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Term Elective Induction of Labor and Pregnancy Outcomes Among Obese Women and Their Offspring

Gibbs Pickens, Cassandra M. PhD, MPH; Kramer, Michael R. PhD, MMSc; Howards, Penelope P. PhD, MS; Badell, Martina L. MD; Caughey, Aaron B. MD, PhD; Hogue, Carol J. PhD, MPH

doi: 10.1097/AOG.0000000000002408
Contents: Original Research

OBJECTIVE: To evaluate whether elective induction of labor between 39 through 41 weeks of gestation, as compared with expectant management, is associated with reduced cesarean delivery and other adverse outcomes among obese women and their offspring.

METHODS: We conducted a retrospective cohort study using the 2007–2011 California Linked Patient Discharge Data–Birth Cohort File of 165,975 singleton, cephalic, nonanomalous deliveries to obese women. For each gestational week (39–41), we used multivariable logistic regression models, stratified by parity, to assess whether elective induction of labor or expectant management was associated with lower odds of cesarean delivery and other adverse outcomes.

RESULTS: At 39 and 40 weeks of gestation, cesarean delivery was less common in obese nulliparous women who were electively induced compared with those who were expectantly managed (at 39 weeks of gestation, frequencies were 35.9% vs 41.0%, respectively [P<.05]; adjusted odds ratio [OR] 0.82, 95% CI 0.77–0.88). Severe maternal morbidity was less frequent among electively induced obese nulliparous patients (at 39 weeks of gestation, 5.6% vs 7.6% [P<.05]; adjusted OR 0.75, 95% CI 0.65–0.87). Neonatal intensive care unit admission was less common among electively induced obese nulliparous women (at 39 weeks of gestation, 7.9% vs 10.1% [P<.05]; adjusted OR 0.79, 95% CI 0.70–0.89). Patterns were similar among obese parous women at 39 weeks of gestation (crude frequencies and adjusted ORs [95% CIs] were as follows: for cesarean delivery, 7.0% vs 8.7% [P<.05] and 0.79 [0.73–0.86]; for severe maternal morbidity, 3.3% vs 4.0% [P<.05] and 0.83 [0.74–0.94]; for neonatal intensive care unit admission: 5.3% vs 7.4% [P<.05] and 0.75 [0.68–0.82]). Similarly, elective induction at 40 weeks of gestation was associated with reduced odds of cesarean delivery, maternal morbidity, and neonatal intensive care unit admission among both obese nulliparous and parous patients.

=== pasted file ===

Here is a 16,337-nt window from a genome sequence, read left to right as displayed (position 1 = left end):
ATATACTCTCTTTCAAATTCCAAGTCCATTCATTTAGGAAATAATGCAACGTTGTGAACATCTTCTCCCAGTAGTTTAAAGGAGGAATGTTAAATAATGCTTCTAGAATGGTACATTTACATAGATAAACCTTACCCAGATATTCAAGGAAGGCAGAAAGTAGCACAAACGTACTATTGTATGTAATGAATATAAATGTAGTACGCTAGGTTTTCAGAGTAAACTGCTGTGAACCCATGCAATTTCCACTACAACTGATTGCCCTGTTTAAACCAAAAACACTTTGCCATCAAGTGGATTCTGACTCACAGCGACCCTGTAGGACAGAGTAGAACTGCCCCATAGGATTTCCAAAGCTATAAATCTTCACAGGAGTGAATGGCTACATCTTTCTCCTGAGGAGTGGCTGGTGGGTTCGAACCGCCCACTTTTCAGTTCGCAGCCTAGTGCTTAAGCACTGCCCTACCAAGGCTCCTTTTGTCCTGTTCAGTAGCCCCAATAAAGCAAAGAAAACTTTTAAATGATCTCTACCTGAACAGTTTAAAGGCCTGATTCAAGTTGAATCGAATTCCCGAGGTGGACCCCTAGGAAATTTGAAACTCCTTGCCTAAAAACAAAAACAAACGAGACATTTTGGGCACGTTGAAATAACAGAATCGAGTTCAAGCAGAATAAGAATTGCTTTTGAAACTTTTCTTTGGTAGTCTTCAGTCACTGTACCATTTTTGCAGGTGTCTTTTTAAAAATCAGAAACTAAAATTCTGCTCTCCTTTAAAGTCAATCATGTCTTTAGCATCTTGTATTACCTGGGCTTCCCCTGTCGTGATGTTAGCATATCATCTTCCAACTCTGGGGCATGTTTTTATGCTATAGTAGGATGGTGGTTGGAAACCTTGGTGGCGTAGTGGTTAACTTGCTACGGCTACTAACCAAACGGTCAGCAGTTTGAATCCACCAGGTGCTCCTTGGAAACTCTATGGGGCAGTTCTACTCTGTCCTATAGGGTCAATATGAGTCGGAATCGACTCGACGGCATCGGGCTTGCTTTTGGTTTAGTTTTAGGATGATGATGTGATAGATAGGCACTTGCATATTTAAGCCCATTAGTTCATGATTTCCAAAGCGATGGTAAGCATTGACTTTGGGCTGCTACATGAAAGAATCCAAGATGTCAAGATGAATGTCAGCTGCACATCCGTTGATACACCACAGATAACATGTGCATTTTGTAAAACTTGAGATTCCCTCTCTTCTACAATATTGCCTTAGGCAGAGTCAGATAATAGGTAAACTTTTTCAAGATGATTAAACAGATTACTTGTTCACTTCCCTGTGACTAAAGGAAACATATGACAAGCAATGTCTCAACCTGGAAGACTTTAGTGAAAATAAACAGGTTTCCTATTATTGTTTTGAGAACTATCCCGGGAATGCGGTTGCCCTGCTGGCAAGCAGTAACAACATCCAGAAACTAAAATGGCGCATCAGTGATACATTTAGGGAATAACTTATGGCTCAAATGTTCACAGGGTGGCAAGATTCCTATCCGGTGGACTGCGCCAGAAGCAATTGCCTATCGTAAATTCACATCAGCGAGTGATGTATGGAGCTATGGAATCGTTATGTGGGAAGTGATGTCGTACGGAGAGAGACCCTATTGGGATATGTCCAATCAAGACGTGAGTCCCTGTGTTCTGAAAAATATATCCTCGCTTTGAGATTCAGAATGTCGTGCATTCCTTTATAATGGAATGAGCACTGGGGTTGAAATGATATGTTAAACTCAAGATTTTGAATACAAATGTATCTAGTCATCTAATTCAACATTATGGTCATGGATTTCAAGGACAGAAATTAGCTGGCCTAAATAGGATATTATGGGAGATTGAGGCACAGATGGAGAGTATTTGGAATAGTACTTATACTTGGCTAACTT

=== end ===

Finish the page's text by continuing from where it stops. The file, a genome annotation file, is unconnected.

CONCLUSION: Elective labor induction after 39 weeks of gestation was associated with reduced maternal and neonatal morbidity among obese women. Further prospective investigation is necessary.

In obese women, elective labor induction between 39 0/7 and 40 6/7 weeks of gestation was associated with reduced maternal and neonatal morbidity.

Department of Epidemiology, Rollins School of Public Health, and Laney Graduate School and the Division of Maternal-Fetal Medicine, Department of Gynecology and Obstetrics, School of Medicine, Emory University, Atlanta, Georgia; and the Department of Obstetrics and Gynecology, Oregon Health and Science University, Portland, Oregon.

Corresponding author: Cassandra M. Gibbs Pickens, PhD, MPH, Department of Epidemiology, Rollins School of Public Health, Emory University, 1518 Clifton Road NE, Atlanta, GA 30322; email:

Supported by the Eunice Kennedy Shriver National Institute of Child Health and Human Development, National Institutes of Health (Grant 5T32HD052460-10, Emory University), Maternal and Child Health Bureau, Health Resources and Services Administration (Grant T03MC07651, Emory University), and Emory University Laney Graduate School. The funders had no role in study design; in data collection, analysis, or interpretation; in the writing of the manuscript; or in the decision to submit the article for publication.

Financial Disclosure The authors did not report any potential conflicts of interest.

Presented at the 29th Annual Meeting of the Society for Pediatric and Perinatal Epidemiologic Research, June 20–21, 2016, Miami, Florida.

Each author has indicated that he or she has met the journal's requirements for authorship.

© 2018 by The American College of Obstetricians and Gynecologists. Published by Wolters Kluwer Health, Inc. All rights reserved.